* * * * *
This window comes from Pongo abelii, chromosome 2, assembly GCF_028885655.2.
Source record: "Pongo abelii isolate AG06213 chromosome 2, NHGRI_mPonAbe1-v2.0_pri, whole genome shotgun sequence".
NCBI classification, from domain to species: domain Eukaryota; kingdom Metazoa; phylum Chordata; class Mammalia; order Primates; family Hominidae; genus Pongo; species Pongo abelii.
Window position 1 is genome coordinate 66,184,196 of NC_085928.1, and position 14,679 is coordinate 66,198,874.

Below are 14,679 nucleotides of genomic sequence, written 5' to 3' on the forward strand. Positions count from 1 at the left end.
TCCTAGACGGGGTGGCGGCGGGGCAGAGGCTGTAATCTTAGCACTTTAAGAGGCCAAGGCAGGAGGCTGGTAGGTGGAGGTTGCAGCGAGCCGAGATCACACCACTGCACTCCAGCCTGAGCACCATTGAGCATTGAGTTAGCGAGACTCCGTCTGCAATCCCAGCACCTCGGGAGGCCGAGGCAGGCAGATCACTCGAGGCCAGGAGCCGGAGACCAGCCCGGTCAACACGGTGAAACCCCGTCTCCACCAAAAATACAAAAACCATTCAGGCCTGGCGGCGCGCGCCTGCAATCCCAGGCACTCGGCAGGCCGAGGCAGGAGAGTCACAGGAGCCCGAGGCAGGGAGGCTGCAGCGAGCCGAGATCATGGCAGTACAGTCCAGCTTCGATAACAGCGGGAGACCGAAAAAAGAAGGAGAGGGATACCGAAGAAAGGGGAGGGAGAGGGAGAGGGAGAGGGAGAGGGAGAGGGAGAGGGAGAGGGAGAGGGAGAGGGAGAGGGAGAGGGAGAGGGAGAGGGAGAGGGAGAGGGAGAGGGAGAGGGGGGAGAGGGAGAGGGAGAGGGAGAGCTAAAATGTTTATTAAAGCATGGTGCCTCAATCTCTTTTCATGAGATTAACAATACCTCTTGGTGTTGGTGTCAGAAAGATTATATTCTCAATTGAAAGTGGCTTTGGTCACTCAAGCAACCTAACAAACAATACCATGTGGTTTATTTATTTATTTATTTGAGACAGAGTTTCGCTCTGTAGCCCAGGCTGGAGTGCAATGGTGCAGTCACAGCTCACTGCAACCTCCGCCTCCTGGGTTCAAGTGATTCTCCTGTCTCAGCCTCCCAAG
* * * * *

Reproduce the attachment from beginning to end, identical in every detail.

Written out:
This window comes from Pongo abelii, chromosome 2, assembly GCF_028885655.2.
Source record: "Pongo abelii isolate AG06213 chromosome 2, NHGRI_mPonAbe1-v2.0_pri, whole genome shotgun sequence".
NCBI classification, from domain to species: domain Eukaryota; kingdom Metazoa; phylum Chordata; class Mammalia; order Primates; family Hominidae; genus Pongo; species Pongo abelii.
Window position 1 is genome coordinate 66,184,196 of NC_085928.1, and position 14,679 is coordinate 66,198,874.

Below are 14,679 nucleotides of genomic sequence, written 5' to 3' on the forward strand. Positions count from 1 at the left end.
TCCTAGACGGGGTGGCGGCGGGGCAGAGGCTGTAATCTTAGCACTTTAAGAGGCCAAGGCAGGAGGCTGGTAGGTGGAGGTTGCAGCGAGCCGAGATCACACCACTGCACTCCAGCCTGAGCACCATTGAGCATTGAGTTAGCGAGACTCCGTCTGCAATCCCAGCACCTCGGGAGGCCGAGGCAGGCAGATCACTCGAGGCCAGGAGCCGGAGACCAGCCCGGTCAACACGGTGAAACCCCGTCTCCACCAAAAATACAAAAACCATTCAGGCCTGGCGGCGCGCGCCTGCAATCCCAGGCACTCGGCAGGCCGAGGCAGGAGAGTCACAGGAGCCCGAGGCAGGGAGGCTGCAGCGAGCCGAGATCATGGCAGTACAGTCCAGCTTCGATAACAGCGGGAGACCGAAAAAAGAAGGAGAGGGATACCGAAGAAAGGGGAGGGAGAGGGAGAGGGAGAGGGAGAGGGAGAGGGAGAGGGAGAGGGAGAGGGAGAGGGAGAGGGAGAGGGAGAGGGAGAGGGAGAGGGAGAGGGAGAGGGAGAGGGGGGAGAGGGAGAGGGAGAGGGAGAGCTAAAATGTTTATTAAAGCATGGTGCCTCAATCTCTTTTCATGAGATTAACAATACCTCTTGGTGTTGGTGTCAGAAAGATTATATTCTCAATTGAAAGTGGCTTTGGTCACTCAAGCAACCTAACAAACAATACCATGTGGTTTATTTATTTATTTATTTGAGACAGAGTTTCGCTCTGTAGCCCAGGCTGGAGTGCAATGGTGCAGTCACAGCTCACTGCAACCTCCGCCTCCTGGGTTCAAGTGATTCTCCTGTCTCAGCCTCCCAAG